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When it comes to readers, strength refers to the level of magnification you need to fully focus your peepers on the page in front of you. We offer reader strengths ranging from 0.00 to +4.00, which is the strongest diopter we offer. If you’re brand-new to reading glasses and things are just starting to look a little blurry, you’ll want to start around 1.00 before moving up to +1.50 or +2.00 readers. If you’re an old hat at up-close vision correction and the letters before you look more like Rorschach ink blots, you’ll probably be closer to a +4.00. Our reader strength test can help you be 400% sure your strength is 4.00. All you need is a printer and your eyeballs, and you’re well on your way to finding readers that will make you forget you’re wearing them. Until the compliments start rolling in, of course.
Wearing full lens readers, especially at a high power, will indeed make your distance vision a little (or a lot) wonky. Because reading glasses help you focus on close-up objects, things that are further away will look blurry and your depth perception will be thrown off-kilter. That’s why peering over the tops of your readers is a standard move for those with presbyopia. It also serves to make you look like you mean business (business-business or funny business, dealer’s choice). If you’d prefer to avoid the on-again-off-again game, or are in need of both up-close and far-out vision correction, kindly train your eyes on the paragraph below to read up on bifocal and progressive readers.
If you have astigmatism, meaning you need both up-close and far-out vision correction, worry not. You can wear your high magnification reading glasses right over your contacts if that’s your speed. If you’re not a contacts wearer, turn your eyes towards our progressive or bifocal glasses. Consider these lens types your all-powerful fairy godmothers: they host your reader magnification on the bottom and your distance prescription up top. They’re the two-for-one special of vision correction. Ka-ching!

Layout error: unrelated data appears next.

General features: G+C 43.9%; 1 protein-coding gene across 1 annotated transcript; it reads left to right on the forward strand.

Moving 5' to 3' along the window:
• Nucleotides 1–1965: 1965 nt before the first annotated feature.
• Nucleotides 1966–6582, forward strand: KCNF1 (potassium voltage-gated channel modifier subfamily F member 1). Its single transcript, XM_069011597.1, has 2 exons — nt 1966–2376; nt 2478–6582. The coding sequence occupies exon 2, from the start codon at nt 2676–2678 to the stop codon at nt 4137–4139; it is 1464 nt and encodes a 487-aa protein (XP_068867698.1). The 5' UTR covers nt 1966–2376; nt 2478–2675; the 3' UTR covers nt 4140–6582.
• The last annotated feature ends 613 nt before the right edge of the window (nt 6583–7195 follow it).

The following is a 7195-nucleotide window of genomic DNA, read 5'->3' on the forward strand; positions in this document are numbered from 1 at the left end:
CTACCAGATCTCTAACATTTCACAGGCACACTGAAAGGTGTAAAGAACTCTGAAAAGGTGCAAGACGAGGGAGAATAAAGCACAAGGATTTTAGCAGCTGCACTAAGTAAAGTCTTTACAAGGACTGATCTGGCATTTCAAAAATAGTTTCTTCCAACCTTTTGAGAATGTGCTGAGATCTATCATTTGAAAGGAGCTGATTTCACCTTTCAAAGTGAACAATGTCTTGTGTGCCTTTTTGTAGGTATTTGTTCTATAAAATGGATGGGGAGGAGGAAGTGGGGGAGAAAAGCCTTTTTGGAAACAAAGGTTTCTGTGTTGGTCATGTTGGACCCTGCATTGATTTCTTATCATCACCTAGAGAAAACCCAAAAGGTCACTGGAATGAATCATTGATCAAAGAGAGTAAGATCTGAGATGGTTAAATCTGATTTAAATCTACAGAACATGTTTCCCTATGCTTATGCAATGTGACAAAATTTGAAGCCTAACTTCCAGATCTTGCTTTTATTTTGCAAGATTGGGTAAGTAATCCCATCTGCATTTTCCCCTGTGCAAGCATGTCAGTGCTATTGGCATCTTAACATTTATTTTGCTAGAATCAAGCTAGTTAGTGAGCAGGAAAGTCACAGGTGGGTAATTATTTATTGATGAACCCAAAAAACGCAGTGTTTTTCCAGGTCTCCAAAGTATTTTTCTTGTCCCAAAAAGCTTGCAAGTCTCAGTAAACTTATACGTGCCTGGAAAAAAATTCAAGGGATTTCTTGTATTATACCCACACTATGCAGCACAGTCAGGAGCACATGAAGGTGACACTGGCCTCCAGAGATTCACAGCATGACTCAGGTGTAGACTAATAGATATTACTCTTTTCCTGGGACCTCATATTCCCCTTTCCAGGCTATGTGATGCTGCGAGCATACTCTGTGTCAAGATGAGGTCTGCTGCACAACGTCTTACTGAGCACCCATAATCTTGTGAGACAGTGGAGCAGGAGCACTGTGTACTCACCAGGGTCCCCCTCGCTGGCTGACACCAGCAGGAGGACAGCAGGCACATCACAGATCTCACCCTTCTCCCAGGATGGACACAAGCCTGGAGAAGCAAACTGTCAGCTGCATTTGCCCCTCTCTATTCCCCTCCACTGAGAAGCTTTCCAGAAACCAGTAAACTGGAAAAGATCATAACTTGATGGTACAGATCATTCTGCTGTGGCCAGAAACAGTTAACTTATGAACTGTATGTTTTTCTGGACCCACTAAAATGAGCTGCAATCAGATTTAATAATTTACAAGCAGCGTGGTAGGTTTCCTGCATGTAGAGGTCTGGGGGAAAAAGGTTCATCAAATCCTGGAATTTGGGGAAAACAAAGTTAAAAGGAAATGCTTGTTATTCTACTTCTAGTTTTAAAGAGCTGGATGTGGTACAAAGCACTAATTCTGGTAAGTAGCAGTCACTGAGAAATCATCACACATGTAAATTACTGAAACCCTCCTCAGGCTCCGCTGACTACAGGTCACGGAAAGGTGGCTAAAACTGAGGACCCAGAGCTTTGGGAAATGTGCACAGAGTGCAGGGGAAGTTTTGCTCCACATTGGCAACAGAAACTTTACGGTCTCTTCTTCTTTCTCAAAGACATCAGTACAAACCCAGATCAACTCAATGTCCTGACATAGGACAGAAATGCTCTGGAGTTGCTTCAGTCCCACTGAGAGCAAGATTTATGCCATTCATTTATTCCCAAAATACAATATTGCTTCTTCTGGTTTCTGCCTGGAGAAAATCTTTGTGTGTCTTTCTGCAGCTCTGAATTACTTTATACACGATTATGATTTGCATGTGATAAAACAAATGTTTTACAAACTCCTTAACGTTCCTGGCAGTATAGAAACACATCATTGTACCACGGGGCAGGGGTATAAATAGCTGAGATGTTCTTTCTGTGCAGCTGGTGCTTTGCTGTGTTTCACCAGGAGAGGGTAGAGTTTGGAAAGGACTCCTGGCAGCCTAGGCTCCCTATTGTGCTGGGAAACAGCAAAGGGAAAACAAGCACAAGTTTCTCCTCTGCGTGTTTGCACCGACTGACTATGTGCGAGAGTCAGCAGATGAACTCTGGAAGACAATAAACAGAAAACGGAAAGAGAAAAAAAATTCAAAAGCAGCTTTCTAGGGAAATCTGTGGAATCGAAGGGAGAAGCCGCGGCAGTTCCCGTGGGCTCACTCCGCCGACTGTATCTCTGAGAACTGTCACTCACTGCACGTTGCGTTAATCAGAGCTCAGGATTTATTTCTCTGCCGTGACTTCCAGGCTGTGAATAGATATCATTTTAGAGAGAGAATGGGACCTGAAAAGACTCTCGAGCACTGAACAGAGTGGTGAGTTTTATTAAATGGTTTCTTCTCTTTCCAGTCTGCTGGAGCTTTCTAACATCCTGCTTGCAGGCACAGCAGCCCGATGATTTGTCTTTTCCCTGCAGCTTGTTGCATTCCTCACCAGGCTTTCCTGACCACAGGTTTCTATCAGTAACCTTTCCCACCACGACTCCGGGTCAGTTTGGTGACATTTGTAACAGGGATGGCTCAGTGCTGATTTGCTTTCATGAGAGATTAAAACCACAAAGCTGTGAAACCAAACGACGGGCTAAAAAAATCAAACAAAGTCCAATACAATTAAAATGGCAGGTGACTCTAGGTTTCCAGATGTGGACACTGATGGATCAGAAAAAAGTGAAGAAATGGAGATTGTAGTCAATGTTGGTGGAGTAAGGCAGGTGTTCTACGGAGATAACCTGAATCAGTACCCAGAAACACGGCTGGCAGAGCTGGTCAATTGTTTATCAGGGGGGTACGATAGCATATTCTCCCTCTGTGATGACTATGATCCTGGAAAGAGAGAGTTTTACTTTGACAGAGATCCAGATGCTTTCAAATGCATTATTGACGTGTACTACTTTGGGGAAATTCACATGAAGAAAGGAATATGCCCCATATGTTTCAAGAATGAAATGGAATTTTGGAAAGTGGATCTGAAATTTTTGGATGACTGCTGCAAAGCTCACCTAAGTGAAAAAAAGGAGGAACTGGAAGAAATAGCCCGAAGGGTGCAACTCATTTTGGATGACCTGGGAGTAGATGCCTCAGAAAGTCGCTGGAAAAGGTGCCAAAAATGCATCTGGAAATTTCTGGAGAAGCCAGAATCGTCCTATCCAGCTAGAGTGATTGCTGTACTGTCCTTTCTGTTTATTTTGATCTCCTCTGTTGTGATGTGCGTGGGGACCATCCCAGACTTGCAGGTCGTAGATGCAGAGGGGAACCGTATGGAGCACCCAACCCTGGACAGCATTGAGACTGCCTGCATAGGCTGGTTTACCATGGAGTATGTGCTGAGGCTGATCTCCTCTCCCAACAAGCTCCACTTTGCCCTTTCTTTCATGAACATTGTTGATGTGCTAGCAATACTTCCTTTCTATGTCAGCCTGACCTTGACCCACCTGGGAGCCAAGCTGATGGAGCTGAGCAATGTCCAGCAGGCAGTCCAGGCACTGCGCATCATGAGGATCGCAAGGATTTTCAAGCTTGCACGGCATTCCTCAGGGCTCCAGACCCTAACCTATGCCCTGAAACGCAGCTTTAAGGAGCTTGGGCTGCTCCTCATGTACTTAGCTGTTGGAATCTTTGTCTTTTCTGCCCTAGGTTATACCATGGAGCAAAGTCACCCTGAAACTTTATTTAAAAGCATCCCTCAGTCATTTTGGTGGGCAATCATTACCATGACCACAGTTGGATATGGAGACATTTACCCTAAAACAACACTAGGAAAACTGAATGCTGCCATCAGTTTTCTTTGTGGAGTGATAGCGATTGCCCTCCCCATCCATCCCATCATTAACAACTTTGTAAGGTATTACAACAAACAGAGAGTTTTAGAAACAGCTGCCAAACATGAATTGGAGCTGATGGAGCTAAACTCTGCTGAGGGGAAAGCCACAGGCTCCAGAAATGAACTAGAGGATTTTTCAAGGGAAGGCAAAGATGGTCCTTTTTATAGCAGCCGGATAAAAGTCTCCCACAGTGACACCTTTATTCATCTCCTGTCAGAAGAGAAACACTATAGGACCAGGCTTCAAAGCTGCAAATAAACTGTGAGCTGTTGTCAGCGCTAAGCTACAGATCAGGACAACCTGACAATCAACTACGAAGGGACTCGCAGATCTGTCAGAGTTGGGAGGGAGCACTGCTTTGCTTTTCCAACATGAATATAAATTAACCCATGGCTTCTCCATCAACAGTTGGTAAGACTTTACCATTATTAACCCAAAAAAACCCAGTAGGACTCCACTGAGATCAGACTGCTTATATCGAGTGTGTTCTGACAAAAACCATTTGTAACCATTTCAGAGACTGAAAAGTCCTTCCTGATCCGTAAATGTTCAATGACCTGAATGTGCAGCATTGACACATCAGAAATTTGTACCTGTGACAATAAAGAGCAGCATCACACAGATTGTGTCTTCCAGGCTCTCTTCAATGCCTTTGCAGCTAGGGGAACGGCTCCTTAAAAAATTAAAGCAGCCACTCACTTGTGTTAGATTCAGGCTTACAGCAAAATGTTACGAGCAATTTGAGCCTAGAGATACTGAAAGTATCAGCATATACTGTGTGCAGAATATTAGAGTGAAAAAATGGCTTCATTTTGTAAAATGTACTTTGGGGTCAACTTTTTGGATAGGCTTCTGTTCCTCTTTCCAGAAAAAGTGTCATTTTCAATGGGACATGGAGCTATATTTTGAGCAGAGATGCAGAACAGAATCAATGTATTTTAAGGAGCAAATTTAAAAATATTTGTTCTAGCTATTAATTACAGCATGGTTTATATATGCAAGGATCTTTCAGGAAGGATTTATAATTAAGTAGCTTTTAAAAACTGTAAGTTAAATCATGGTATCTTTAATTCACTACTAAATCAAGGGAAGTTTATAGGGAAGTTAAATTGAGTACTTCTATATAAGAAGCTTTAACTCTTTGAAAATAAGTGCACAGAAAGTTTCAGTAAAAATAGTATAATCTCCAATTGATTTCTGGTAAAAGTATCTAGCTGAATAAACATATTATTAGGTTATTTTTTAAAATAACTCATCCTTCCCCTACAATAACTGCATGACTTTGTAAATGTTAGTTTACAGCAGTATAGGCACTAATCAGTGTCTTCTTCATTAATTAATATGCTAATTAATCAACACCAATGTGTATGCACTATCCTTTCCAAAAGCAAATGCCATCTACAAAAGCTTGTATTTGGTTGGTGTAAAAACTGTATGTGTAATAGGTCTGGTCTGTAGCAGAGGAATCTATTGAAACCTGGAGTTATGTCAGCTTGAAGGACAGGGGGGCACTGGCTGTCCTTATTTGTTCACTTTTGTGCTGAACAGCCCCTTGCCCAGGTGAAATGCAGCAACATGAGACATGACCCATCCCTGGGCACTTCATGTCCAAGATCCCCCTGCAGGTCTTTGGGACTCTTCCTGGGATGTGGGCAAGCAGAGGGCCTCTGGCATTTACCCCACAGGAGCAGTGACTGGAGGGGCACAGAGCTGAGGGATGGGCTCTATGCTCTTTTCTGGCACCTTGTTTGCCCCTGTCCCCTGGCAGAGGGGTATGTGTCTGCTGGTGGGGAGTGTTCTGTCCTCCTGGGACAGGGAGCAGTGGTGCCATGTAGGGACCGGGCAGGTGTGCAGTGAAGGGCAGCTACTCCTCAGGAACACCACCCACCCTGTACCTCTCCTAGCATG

Loving your new readers so much you never want to take them off is a good problem to have, and one that eyebobs wearers experience often. We hate to be the bearers of bad news, but we feel compelled to inform you that wearing full lens readers, especially at higher strengths, will throw off your distance vision. If all-day wearability is your main goal, allow us to direct your attention once more to our progressive or bifocal lenses. Enjoy your new all-seeing eyes!
As any personal trainer might tell you, knowing your strength is all-important – otherwise, you might experience side effects like unfocused text, headaches, and eye strain. Too-strong reading glasses can also cause dizziness, nausea, and wonky depth perception. Not ideal, to say the least. Check in with your eye care provider or head over to our Reader Strength Test to figure out the level of magnification you need. Your ideal readers should make you forget you’re wearing them – until the compliments start rolling in, at least.
We try not to refer to anything eye-related as “bad,” but if your eyeballs need all the up-close help they can get, +4.00 strength readers are the strongest we offer. Rather than thinking of needing the highest reader strength we offer as being a sign of aging eyes, consider it a sign to add a saucy new set of readers to your repertoire. Silver linings all around, indeed.
Most definitely. Our reader sunglasses are the Goliaths of their kind: high-quality, 100% UV protected, anti-reflective, and more than capable of hosting high-magnification reader strengths. Once you find a frame you like, you can pop pretty much any lens type into them. Having a super high reader strength gets easier when the number of frame options you have is even higher. You’re ever so welcome, dear reader.
We operate more in the realm of limitless potential, but we’ll admit there are some rules you shouldn’t flout. We’d highly encourage you to continue obeying stop signs and avoiding bar fights, and to avoid wearing full lens readers while driving, especially if they’re a higher strength. If your high-powered reader strength lives in a pair of progressive or bifocal readers, just make sure you’re used to them before operating multi-ton vehicles. While prescription reading glasses will help you when you’re glancing between the road and the speedometer, they also require you to frequently adjust your line of sight. If moving your eyes in that way is new to you, you’ll likely require some time to recalibrate. You wouldn’t drive a 1962 Ferrari without knowing how to use a stick shift, now would you?